Female (larger) & male
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Meadow Grasshopper - Chorthippus parallelus
Family - Acrididae
A very common species of grasshopper in the UK found in moors and marshes and non–arid grasslands throughout the well vegetated areas of Europe and some adjoining areas of Asia, it feeds on a variety of grass species including Cocksfoot, Meadow Foxtail – Alopecurus pratensis and Red fescue. The range of the Meadow Grasshopper extends from the Atlantic coast of Europe to the Urals, and from Scandinavia in the north to southern Spain and Anatolia. It prefers moist vegetation and in southern regions is typically found in river valleys. Females are about 2cm (0.8in) long and are larger and less active than the males which are about 1.5cm (0.6in), both sexes are flightless. In females the wing cases which cover vestigial wings extend only a short way down the abdomen while males have longer wing cases extending to almost the tip of the abdomen (see the second photo above). They can be variable in colour with green, brownish, purple–red and pink forms recorded, although the green forms are most common. Colour forms are genetically determined and some populations can show high frequency of pink grasshoppers.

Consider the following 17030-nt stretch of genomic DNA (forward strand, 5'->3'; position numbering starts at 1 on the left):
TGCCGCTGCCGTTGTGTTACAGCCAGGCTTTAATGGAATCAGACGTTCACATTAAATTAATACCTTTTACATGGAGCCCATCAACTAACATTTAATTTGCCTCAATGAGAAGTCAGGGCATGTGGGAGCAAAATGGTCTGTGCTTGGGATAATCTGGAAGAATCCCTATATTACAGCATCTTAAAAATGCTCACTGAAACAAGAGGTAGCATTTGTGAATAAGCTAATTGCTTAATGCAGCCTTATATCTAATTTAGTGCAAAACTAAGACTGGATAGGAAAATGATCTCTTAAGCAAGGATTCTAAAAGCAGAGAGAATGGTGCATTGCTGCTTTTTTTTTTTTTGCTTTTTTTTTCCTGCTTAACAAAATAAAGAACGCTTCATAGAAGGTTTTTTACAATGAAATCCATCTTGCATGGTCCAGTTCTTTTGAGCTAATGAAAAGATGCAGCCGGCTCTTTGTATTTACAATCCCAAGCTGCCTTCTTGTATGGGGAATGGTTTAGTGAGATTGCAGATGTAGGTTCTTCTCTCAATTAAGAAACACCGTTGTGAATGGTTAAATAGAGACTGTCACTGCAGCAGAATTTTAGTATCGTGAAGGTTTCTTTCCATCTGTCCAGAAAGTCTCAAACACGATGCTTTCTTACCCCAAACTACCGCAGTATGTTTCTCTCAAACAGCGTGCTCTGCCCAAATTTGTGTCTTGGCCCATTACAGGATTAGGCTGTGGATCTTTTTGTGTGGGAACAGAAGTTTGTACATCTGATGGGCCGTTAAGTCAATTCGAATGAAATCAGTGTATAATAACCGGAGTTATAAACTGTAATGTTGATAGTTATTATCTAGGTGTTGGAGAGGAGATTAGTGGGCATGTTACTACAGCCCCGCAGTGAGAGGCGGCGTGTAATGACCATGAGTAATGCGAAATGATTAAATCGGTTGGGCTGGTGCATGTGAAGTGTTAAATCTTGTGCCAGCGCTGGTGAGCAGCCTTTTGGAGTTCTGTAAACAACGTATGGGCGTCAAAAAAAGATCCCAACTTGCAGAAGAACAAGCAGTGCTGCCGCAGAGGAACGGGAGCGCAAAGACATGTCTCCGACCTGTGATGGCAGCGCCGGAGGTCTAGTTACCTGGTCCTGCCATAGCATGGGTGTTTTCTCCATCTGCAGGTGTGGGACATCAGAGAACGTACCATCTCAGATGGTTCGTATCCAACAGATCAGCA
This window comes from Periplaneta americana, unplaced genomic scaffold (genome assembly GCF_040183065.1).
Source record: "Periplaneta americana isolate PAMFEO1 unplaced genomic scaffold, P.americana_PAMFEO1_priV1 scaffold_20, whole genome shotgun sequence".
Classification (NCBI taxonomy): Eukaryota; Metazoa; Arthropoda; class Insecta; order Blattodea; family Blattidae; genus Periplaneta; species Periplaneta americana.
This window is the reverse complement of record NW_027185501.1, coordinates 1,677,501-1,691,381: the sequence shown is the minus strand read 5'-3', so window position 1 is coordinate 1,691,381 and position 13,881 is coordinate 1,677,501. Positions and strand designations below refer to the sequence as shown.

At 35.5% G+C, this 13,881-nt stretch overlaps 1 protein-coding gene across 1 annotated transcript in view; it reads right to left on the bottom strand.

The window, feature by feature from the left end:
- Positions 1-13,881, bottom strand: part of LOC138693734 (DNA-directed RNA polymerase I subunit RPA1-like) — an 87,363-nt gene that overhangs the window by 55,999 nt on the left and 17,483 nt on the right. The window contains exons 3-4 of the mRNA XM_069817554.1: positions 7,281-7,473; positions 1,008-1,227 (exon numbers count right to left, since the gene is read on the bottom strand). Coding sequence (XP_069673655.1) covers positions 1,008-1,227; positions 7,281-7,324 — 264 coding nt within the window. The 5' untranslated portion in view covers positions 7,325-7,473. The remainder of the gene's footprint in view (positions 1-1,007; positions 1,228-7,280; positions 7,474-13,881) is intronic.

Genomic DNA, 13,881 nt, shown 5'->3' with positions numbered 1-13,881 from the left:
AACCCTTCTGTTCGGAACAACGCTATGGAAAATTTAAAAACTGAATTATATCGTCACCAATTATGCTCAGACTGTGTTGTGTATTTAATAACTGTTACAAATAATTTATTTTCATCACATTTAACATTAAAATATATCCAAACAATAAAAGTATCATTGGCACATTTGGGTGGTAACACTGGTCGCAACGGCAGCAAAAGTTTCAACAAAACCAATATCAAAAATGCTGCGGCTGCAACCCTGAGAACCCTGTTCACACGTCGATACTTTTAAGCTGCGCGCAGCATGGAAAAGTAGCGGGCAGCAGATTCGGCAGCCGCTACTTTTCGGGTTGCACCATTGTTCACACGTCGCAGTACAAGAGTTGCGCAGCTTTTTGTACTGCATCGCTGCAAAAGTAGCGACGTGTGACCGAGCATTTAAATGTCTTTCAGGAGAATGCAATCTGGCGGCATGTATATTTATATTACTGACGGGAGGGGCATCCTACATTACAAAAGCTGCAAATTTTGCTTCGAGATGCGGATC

They usually have very short wings, with the visible forewings being normally one quarter to three–quarters the length of the abdomen so making it unable to fly. Occasionally long winged individuals do occur especially in hot summers which can be difficult to tell from other species of grasshopper. The colour is variable, usually green but often brown whilst females can even be plum or purple in colour. Its song is a burst of 10–15 irregular "chirrups" of a few seconds, repeated at intervals. This is a grasshopper mainly of long grass. Eggs are laid in summer in the soil, hatching the following April, with nymphs from late April to June becoming adult in late June and surviving usually until October.
Chorthippus parallelus is derived from similar Grasshopper species by the approximately parallel nature of the bars (pronotal side–keels) on the back of the neck which gives the species its name. There are at least three subspecies of the Meadow Grasshopper listed, Greek – C.p. tenuis, Iberian – C.p. erythropus and central European – C.p. parallelus. The Iberian erythropus subspecies is characterized by red hind tibiae and differences in the mating song. Meadow Grasshoppers are often eaten by spiders, and can be parasitised by flies and attacked by fungi.
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